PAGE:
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September 28, 2006

Big Board Price Hike Angers Small Brokers

By Editorial Staff

Small- and mid-sized members of the New York Stock Exchange are livid over the Big Board's recent price increases.

Larger firms, such as RBC Capital Markets and Jefferies Execution Services, are joining with smaller independent floor brokers, such as Prime Executions and McKeon Brothers, to vent their anger over the New York's August 1 price hike.

"The amount of the increase is unprecedented," Jefferies' attorney told Big Board execs John Thain and Cathy Kinney in a letter, "and appears inequitable, discriminatory, anticompetitive and inconsistent with the mandates of the Securities Exchange Act of 1934."

Jefferies complained that the new fee structure would result in a 17-fold, or $8.5 million, increase in its annual NYSE trading expenses.

RBC is also on the warpath. The mid-sized firm complained to the Securities and Exchange Commission via its attorney that the new fee structure does not conform to the principles of the 1934 Act. The fee schedule, RBC contends, "adversely impacts smaller firms to the advantage of the larger firms who are already at fee caps."

Under the New York's new fee structure, sources say, only the six largest bulge bracket firms would benefit from the monthly $750,000 cap. They are Goldman Sachs, Morgan Stanley, Merrill Lynch, UBS, Citigroup and Lehman Brothers.

All NYSE member firms are now subject to paying the exchange $0.00025 per share to transact. To be eligible for the cap, a firm must trade at least 135 million shares per day.

The small independent NYSE floor brokers are screaming the loudest, many claiming they may be forced out of business by the increase. Several have sent letters to the SEC, asking it to prevent the Big Board from acting.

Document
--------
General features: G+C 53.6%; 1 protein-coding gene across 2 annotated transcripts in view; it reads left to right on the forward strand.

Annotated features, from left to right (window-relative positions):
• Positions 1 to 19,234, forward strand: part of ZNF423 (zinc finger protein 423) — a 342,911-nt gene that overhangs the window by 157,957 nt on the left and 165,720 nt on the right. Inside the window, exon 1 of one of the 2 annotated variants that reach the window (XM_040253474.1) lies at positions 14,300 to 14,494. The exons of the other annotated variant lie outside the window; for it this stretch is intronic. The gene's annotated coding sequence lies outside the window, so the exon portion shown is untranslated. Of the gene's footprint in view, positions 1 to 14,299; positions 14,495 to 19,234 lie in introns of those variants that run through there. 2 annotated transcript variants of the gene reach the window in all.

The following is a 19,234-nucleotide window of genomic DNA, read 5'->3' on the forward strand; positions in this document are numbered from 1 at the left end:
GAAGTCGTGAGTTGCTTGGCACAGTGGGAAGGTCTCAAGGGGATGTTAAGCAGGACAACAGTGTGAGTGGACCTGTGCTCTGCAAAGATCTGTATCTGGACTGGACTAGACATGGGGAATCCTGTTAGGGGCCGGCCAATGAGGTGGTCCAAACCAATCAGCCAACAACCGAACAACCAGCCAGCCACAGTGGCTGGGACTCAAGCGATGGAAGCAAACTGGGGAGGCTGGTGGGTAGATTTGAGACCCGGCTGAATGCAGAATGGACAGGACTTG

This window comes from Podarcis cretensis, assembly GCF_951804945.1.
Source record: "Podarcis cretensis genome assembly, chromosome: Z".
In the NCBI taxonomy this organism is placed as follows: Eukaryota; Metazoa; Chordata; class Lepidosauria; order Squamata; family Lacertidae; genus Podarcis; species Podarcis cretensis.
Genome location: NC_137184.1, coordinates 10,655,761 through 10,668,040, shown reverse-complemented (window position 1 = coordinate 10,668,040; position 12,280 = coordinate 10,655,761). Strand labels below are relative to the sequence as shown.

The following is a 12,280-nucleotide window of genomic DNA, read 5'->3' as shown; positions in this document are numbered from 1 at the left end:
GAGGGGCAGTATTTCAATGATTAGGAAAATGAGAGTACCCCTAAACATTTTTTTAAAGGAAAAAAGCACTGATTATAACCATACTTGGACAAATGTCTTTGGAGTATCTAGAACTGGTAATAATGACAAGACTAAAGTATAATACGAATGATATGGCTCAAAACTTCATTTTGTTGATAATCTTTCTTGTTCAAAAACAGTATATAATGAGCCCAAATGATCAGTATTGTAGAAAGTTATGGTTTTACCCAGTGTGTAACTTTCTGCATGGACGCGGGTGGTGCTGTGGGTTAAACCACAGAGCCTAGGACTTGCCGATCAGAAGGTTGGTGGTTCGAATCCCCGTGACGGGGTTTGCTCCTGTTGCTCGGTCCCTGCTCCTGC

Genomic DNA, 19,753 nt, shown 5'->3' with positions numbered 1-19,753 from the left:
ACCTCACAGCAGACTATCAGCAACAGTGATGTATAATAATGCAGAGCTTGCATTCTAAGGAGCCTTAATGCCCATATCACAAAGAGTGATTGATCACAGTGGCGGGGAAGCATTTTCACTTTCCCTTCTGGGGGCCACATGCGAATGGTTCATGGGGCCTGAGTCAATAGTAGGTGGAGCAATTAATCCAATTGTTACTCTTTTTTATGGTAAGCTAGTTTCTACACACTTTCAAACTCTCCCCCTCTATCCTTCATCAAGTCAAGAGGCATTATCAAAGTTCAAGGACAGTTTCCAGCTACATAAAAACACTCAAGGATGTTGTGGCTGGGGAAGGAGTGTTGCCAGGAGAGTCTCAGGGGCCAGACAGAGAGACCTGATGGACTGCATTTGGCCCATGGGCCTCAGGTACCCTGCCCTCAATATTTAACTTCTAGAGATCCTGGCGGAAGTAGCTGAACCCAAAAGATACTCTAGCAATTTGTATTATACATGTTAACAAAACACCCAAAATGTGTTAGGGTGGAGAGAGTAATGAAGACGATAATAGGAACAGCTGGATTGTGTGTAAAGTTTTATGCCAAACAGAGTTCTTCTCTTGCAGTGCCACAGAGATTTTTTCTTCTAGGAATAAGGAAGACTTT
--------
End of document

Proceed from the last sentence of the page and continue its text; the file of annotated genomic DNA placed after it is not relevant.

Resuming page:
"This proposal would raise my firm's fees by an astounding 124.1 percent or $54,400," an irate Jospeh Masseria told the SEC. "This number on a percentage basis is staggering. Never before have I heard of anyone raising prices on such a huge scale."

Jamie Friedman, a floor broker for 15 years, told the regulator his firm's expenses would jump 325 percent, or $75,500 annually. Friedman employs five traders and is worried that he will have to close down. "Do not let the NYSE force me out of business because of an unevenly applied and arbitrary structure," he appealed to the regulator.

Despite broker pleadings, the New York remains unmoved. According to an executive there, the Big Board has no plans to rescind the price change. More pricing changes are on the way, though, the exec noted, although he could not say whether they would be increases or decreases.

Some broker-dealers are already investigating ways to avoid the new fees by routing through bigger firms and order aggregators. They can route those orders that need not be represented on the floor by their own employees through another broker-dealer.

One executive with a bulge bracket firm told Traders Magazine that small- and mid-sized firms were approaching the bulge shops about sending their flow through them.

Investment Technology Group is one mid-sized NYSE member looking at its alternatives. ITG President Ray Killian recently told analysts his firm's NYSE bill would increase by $200,000 per month under the NYSE's new structure.

Killian says his firm is looking at routing through Nasdaq in order to save money, according to Josh Elving, an analyst with Piper Jaffray.

Indeed, Nasdaq execs claim they are already seeing a pick-up in their Brut-to-DOT routing business because of the price changes. Nasdaq charges firms $0.0002 per share to route orders through its Brut broker-dealer unit to the New York's DOT system.

Nasdaq's Brian Hyndman, senior vice president of transaction services, says the Brut service has seen a notable increase in flow since the NYSE announced its pricing changes.

Because many of those shares actually execute on Nasdaq's platform rather than flow through to DOT, Nasdaq's market share in NYSE-listed names has spiked dramatically in the past six weeks, Hyndman says.

In June, Nasdaq matched an average of 8.9 percent of listed volume. In July, after the NYSE price change was announced, matched volume averaged 10.9 percent. On a recent day in August, Nasdaq matched 13.5 percent of all listed shares, Hyndman reported.